- Professor Huang's Office Hours: Friday 3:00-3:50 PM / Shriram 040
TA Office Hours are noted in the Google Calendar below.
TA: Adrian Sanborn
TA: Daniel Tang
TA: Laura Miron
TA: Meera Srinivasan
TA: Yianni Laloudakis
Please use Piazza for questions related to lectures and assignments.
If you have issues that cannot be resolved on Piazza, or are private issues not relevant to the rest of the class, please contact us at firstname.lastname@example.org.
Class: Tuesdays and Thursdays, 3:00 PM - 4:20 PM in Shriram 104.
Announcements: All announcements will be made on Piazza.
There is no required textbook. We will suggest a variety of optional
reading material throughout the course.
There will be a final exam held on Thursday, December 12, 2019 from 12:15 PM - 3:15 PM in STLC 111. It will include free-response questions.
The schedule for upcoming lectures is approximate. In particular, we’re likely to get a bit behind this schedule; there’s some slack built in toward the end of the course.
- Introduction (9/24/19) [slides] [annotated slides]
- Biomolecular Structure, Including Protein Structure (9/26/19) [slides] [annotated slides]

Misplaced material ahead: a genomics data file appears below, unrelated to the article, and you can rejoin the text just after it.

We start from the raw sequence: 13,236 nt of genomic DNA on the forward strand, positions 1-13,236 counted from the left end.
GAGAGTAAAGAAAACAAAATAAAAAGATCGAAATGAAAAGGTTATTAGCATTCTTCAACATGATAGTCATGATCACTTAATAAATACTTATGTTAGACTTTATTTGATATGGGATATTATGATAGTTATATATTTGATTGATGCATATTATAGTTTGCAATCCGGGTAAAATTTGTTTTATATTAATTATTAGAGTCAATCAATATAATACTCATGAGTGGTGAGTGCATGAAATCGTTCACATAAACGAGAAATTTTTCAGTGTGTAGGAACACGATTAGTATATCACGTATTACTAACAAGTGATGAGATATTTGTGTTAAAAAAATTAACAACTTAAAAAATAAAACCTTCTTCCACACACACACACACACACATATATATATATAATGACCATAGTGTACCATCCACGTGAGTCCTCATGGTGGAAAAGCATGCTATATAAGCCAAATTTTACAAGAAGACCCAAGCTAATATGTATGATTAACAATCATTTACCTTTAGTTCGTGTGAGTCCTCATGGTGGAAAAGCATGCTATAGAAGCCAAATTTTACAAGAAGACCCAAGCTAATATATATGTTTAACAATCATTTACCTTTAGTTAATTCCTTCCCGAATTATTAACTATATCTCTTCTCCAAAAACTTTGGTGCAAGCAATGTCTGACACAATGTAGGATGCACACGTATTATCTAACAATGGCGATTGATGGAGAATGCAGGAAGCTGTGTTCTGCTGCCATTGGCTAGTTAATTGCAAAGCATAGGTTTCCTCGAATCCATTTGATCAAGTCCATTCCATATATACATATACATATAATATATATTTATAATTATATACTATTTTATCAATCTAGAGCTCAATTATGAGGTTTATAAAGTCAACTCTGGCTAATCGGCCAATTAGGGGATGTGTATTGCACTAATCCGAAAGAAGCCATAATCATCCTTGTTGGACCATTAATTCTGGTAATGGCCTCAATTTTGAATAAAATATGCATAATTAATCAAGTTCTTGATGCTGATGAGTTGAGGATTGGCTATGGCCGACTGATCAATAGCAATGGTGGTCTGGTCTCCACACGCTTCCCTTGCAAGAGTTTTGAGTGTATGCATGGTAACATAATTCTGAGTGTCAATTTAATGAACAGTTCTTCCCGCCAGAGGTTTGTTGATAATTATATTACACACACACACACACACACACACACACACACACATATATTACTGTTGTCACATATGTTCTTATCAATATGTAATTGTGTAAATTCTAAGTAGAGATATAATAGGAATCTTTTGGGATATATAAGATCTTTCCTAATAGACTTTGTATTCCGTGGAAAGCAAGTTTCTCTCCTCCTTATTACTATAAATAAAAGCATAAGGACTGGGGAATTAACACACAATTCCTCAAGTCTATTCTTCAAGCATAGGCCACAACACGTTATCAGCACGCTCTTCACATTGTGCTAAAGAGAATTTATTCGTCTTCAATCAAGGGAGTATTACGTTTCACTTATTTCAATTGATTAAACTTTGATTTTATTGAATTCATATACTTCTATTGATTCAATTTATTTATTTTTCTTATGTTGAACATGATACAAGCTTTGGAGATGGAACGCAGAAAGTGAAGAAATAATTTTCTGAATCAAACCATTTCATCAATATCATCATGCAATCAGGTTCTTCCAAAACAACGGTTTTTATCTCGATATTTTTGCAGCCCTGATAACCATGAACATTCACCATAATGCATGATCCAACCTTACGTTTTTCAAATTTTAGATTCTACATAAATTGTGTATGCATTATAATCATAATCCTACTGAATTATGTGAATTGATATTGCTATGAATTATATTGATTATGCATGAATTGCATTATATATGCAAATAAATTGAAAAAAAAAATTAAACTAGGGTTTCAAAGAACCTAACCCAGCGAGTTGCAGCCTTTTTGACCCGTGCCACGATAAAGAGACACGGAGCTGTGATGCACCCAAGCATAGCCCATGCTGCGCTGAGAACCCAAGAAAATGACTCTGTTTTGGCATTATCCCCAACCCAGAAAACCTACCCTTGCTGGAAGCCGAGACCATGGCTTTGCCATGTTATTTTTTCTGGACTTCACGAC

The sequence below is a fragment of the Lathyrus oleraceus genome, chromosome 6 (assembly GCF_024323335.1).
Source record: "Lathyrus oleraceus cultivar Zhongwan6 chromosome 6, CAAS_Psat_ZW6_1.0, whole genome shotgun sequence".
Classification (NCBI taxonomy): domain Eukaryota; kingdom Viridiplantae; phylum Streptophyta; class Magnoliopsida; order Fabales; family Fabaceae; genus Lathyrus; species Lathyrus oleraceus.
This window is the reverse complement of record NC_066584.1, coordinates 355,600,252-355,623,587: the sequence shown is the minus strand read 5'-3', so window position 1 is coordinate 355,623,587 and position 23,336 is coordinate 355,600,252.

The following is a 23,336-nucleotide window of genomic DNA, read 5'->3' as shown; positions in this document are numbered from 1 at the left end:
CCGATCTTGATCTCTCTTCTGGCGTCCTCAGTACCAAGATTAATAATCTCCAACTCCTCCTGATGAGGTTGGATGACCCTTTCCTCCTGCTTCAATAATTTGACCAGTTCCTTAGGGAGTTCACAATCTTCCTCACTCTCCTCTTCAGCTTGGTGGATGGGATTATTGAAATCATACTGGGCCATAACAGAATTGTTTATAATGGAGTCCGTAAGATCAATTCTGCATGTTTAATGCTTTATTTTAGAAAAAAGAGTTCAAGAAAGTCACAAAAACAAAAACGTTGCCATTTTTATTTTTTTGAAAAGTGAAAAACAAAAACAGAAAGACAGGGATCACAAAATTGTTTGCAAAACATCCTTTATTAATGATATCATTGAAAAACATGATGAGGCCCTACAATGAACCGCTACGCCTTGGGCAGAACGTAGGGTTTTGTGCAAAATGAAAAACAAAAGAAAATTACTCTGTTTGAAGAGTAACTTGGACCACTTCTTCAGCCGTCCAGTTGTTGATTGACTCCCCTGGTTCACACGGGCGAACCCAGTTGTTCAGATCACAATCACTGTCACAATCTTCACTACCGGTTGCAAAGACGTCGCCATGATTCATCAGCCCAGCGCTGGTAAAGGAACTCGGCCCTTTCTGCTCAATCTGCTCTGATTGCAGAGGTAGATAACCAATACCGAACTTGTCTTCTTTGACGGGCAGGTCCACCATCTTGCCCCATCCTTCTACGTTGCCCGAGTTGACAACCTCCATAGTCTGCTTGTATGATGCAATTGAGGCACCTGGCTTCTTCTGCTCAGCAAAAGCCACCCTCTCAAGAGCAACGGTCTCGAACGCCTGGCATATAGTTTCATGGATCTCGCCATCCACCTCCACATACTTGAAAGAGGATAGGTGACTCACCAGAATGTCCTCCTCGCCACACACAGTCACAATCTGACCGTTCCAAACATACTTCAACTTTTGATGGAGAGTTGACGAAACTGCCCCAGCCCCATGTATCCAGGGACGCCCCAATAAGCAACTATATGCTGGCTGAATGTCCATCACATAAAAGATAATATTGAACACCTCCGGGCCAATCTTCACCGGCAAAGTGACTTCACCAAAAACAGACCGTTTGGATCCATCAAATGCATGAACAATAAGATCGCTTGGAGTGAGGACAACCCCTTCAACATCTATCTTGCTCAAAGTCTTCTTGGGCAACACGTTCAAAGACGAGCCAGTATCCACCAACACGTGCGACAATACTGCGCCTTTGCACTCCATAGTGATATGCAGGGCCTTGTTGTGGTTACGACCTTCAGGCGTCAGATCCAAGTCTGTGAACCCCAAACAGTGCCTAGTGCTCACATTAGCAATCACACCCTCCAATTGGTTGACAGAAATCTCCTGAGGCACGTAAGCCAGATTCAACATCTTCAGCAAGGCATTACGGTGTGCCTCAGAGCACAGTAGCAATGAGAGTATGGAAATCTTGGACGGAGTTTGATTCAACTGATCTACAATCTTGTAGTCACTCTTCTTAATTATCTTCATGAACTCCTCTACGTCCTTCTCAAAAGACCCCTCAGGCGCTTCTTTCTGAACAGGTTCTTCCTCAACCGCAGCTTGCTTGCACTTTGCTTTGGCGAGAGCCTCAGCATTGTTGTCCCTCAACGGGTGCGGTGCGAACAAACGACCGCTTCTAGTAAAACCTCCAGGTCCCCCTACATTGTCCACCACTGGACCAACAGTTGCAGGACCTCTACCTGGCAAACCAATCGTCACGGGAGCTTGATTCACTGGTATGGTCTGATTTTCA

- Michael Levitt's Introductory Lecture from former course SB228
- Michael Levitt's Molecular Architecture I Lecture from former course SB228
- Energy Functions & Their Relationship to Molecular Conformation (10/1/19)
[slides] [annotated slides]
- Michael Levitt's Molecular Architecture II Lecture from former course SB228
- [optional] Python Tutorial (Wednesday 10/2/19, 3-4 PM in Room 200-205) [slides]
- Molecular Dynamics Simulation (10/3/19) [slides] [annotated slides]
- Protein Structure Prediction (10/8/19 and 10/1019) [slides][annotated slides][Rosetta protein folding video]
- [optional] PyMOL Tutorial (Thursday 10/10/19, 1:40-2:40 PM in Room 420-041) [slides]
- Protein Design (10/15/19)[slides][annotated slides]
- Ligand Docking (10/17/19)[slides]
- Glide: A New Approach for Rapid, Accurate Docking and Scoring
- Prediction of Protein — Ligand Interactions. Docking and Scoring: Successes and Gaps
- Alchemical free energy methods for drug discovery: progress and challenges.
- Predicting ligand binding potency using free energy calculations